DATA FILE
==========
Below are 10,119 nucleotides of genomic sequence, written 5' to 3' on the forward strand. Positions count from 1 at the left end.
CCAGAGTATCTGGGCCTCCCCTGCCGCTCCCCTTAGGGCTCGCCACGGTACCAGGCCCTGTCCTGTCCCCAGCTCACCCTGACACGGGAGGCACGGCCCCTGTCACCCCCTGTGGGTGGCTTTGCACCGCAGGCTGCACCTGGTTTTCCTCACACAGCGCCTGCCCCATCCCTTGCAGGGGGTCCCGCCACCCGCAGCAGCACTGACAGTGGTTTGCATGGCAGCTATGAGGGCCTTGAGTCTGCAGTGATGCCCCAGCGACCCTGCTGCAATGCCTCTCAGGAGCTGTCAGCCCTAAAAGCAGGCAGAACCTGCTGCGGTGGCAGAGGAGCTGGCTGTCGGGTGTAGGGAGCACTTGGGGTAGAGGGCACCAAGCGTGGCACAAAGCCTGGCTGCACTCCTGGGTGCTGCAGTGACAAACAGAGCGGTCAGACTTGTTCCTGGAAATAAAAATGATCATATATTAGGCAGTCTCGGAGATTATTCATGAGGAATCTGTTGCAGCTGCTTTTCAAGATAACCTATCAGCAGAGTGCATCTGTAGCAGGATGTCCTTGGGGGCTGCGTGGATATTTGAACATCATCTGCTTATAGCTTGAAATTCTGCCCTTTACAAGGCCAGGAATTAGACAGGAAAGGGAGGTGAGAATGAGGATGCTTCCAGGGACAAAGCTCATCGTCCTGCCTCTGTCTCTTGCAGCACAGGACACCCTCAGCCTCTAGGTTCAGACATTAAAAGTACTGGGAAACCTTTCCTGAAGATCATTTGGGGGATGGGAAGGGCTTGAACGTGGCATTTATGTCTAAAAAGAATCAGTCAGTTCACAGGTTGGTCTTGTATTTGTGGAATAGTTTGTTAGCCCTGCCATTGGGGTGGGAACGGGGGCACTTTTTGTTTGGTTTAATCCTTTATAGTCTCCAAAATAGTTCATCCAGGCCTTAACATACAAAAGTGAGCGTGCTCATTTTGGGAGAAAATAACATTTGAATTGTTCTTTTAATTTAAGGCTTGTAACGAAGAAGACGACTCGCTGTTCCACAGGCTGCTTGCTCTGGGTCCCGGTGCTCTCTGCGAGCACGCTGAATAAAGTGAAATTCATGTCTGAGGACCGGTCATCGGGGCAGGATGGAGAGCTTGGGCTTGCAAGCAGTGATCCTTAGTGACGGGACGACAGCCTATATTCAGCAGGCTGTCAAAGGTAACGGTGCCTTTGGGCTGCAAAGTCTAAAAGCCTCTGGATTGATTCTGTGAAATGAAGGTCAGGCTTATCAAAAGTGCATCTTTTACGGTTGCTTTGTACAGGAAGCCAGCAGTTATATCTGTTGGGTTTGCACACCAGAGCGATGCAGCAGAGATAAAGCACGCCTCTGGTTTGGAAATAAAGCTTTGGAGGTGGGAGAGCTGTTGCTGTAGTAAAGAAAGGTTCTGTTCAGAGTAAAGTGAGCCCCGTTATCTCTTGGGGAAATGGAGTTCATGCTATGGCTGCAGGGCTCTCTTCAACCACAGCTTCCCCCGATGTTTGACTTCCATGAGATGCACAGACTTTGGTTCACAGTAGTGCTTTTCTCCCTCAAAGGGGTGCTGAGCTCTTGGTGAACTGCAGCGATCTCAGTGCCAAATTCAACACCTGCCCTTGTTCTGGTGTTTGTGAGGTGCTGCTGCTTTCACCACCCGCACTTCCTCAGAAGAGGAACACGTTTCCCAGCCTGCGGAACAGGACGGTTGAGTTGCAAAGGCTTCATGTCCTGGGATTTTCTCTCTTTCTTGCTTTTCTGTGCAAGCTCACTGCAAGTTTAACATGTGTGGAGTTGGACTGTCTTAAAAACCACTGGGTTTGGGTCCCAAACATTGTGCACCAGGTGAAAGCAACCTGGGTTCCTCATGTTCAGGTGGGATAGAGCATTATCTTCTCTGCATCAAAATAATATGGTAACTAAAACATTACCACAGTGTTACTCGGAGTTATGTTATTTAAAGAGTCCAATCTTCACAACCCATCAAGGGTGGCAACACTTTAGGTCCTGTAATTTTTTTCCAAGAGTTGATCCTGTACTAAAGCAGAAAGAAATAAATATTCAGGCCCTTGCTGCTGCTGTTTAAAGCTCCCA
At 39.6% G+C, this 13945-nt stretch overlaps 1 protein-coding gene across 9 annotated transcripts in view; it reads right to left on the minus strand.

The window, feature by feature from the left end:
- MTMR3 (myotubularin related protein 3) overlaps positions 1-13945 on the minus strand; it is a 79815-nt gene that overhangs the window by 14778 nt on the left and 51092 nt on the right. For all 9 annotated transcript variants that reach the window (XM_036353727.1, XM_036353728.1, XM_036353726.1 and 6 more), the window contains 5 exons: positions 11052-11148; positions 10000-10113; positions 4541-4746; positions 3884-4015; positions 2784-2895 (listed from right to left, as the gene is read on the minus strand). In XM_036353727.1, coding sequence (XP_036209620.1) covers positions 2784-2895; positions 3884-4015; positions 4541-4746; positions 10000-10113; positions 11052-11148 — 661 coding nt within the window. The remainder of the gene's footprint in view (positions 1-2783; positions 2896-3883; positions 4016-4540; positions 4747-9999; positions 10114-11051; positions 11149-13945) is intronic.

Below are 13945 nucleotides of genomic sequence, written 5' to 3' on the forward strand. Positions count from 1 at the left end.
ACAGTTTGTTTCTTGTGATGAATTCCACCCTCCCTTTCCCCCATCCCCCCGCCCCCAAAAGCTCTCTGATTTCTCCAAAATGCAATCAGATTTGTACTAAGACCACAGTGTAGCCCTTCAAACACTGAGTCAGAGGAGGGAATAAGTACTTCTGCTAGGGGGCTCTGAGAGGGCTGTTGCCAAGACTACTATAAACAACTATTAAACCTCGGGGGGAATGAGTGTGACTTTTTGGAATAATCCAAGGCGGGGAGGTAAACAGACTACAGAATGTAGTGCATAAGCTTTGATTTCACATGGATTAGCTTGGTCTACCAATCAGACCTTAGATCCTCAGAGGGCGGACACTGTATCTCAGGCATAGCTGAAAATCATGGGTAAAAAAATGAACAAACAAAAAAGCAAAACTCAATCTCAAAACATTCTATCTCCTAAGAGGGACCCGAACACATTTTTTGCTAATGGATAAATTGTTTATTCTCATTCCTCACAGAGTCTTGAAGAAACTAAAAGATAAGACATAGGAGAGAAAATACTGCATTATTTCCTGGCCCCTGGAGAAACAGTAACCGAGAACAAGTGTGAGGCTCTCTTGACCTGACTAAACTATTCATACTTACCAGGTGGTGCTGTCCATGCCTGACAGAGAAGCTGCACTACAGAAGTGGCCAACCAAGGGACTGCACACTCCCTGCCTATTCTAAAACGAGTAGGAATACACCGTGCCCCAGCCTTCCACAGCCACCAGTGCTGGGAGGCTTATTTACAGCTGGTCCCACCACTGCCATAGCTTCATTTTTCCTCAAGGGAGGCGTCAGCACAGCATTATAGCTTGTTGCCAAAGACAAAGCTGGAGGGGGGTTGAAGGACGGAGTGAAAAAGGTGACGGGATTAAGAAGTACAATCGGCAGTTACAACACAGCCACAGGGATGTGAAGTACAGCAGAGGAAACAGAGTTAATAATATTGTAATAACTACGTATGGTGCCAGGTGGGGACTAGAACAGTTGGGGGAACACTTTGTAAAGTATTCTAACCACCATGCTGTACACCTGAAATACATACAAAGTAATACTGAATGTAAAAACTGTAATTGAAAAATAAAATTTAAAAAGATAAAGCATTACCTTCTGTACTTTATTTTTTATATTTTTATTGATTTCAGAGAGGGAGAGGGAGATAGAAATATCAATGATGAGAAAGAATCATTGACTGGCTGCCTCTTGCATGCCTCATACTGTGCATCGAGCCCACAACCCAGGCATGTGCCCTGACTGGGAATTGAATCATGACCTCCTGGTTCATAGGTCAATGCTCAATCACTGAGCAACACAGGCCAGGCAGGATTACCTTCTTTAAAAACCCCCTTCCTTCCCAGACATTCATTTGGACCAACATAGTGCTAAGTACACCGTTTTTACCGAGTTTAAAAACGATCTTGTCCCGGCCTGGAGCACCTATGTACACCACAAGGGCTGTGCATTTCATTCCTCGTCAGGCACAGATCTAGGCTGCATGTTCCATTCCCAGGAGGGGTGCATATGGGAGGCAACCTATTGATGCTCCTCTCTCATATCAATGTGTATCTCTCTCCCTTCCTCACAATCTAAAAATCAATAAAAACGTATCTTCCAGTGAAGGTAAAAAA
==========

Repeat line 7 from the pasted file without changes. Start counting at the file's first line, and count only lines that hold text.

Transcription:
ACAGTTTGTTTCTTGTGATGAATTCCACCCTCCCTTTCCCCCATCCCCCCGCCCCCAAAAGCTCTCTGATTTCTCCAAAATGCAATCAGATTTGTACTAAGACCACAGTGTAGCCCTTCAAACACTGAGTCAGAGGAGGGAATAAGTACTTCTGCTAGGGGGCTCTGAGAGGGCTGTTGCCAAGACTACTATAAACAACTATTAAACCTCGGGGGGAATGAGTGTGACTTTTTGGAATAATCCAAGGCGGGGAGGTAAACAGACTACAGAATGTAGTGCATAAGCTTTGATTTCACATGGATTAGCTTGGTCTACCAATCAGACCTTAGATCCTCAGAGGGCGGACACTGTATCTCAGGCATAGCTGAAAATCATGGGTAAAAAAATGAACAAACAAAAAAGCAAAACTCAATCTCAAAACATTCTATCTCCTAAGAGGGACCCGAACACATTTTTTGCTAATGGATAAATTGTTTATTCTCATTCCTCACAGAGTCTTGAAGAAACTAAAAGATAAGACATAGGAGAGAAAATACTGCATTATTTCCTGGCCCCTGGAGAAACAGTAACCGAGAACAAGTGTGAGGCTCTCTTGACCTGACTAAACTATTCATACTTACCAGGTGGTGCTGTCCATGCCTGACAGAGAAGCTGCACTACAGAAGTGGCCAACCAAGGGACTGCACACTCCCTGCCTATTCTAAAACGAGTAGGAATACACCGTGCCCCAGCCTTCCACAGCCACCAGTGCTGGGAGGCTTATTTACAGCTGGTCCCACCACTGCCATAGCTTCATTTTTCCTCAAGGGAGGCGTCAGCACAGCATTATAGCTTGTTGCCAAAGACAAAGCTGGAGGGGGGTTGAAGGACGGAGTGAAAAAGGTGACGGGATTAAGAAGTACAATCGGCAGTTACAACACAGCCACAGGGATGTGAAGTACAGCAGAGGAAACAGAGTTAATAATATTGTAATAACTACGTATGGTGCCAGGTGGGGACTAGAACAGTTGGGGGAACACTTTGTAAAGTATTCTAACCACCATGCTGTACACCTGAAATACATACAAAGTAATACTGAATGTAAAAACTGTAATTGAAAAATAAAATTTAAAAAGATAAAGCATTACCTTCTGTACTTTATTTTTTATATTTTTATTGATTTCAGAGAGGGAGAGGGAGATAGAAATATCAATGATGAGAAAGAATCATTGACTGGCTGCCTCTTGCATGCCTCATACTGTGCATCGAGCCCACAACCCAGGCATGTGCCCTGACTGGGAATTGAATCATGACCTCCTGGTTCATAGGTCAATGCTCAATCACTGAGCAACACAGGCCAGGCAGGATTACCTTCTTTAAAAACCCCCTTCCTTCCCAGACATTCATTTGGACCAACATAGTGCTAAGTACACCGTTTTTACCGAGTTTAAAAACGATCTTGTCCCGGCCTGGAGCACCTATGTACACCACAAGGGCTGTGCATTTCATTCCTCGTCAGGCACAGATCTAGGCTGCATGTTCCATTCCCAGGAGGGGTGCATATGGGAGGCAACCTATTGATGCTCCTCTCTCATATCAATGTGTATCTCTCTCCCTTCCTCACAATCTAAAAATCAATAAAAACGTATCTTCCAGTGAAGGTAAAAAA